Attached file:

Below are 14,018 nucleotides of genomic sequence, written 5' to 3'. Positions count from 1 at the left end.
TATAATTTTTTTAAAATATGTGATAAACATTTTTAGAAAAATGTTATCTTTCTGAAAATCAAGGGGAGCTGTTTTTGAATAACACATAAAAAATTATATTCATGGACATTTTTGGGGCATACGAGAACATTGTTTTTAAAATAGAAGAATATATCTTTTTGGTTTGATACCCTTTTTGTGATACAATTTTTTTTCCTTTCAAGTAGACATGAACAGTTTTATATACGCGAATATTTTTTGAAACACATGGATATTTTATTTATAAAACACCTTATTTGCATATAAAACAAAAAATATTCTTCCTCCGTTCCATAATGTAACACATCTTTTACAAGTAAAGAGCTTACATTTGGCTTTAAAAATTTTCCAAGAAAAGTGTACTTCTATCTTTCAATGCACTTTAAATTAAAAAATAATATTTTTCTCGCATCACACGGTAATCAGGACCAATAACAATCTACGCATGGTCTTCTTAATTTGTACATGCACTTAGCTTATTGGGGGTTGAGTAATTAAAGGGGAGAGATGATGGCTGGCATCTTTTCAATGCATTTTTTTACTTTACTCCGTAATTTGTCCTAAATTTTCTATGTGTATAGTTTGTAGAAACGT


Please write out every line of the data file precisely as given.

Below are 14,018 nucleotides of genomic sequence, written 5' to 3'. Positions count from 1 at the left end.
TATAATTTTTTTAAAATATGTGATAAACATTTTTAGAAAAATGTTATCTTTCTGAAAATCAAGGGGAGCTGTTTTTGAATAACACATAAAAAATTATATTCATGGACATTTTTGGGGCATACGAGAACATTGTTTTTAAAATAGAAGAATATATCTTTTTGGTTTGATACCCTTTTTGTGATACAATTTTTTTTCCTTTCAAGTAGACATGAACAGTTTTATATACGCGAATATTTTTTGAAACACATGGATATTTTATTTATAAAACACCTTATTTGCATATAAAACAAAAAATATTCTTCCTCCGTTCCATAATGTAACACATCTTTTACAAGTAAAGAGCTTACATTTGGCTTTAAAAATTTTCCAAGAAAAGTGTACTTCTATCTTTCAATGCACTTTAAATTAAAAAATAATATTTTTCTCGCATCACACGGTAATCAGGACCAATAACAATCTACGCATGGTCTTCTTAATTTGTACATGCACTTAGCTTATTGGGGGTTGAGTAATTAAAGGGGAGAGATGATGGCTGGCATCTTTTCAATGCATTTTTTTACTTTACTCCGTAATTTGTCCTAAATTTTCTATGTGTATAGTTTGTAGAAACGT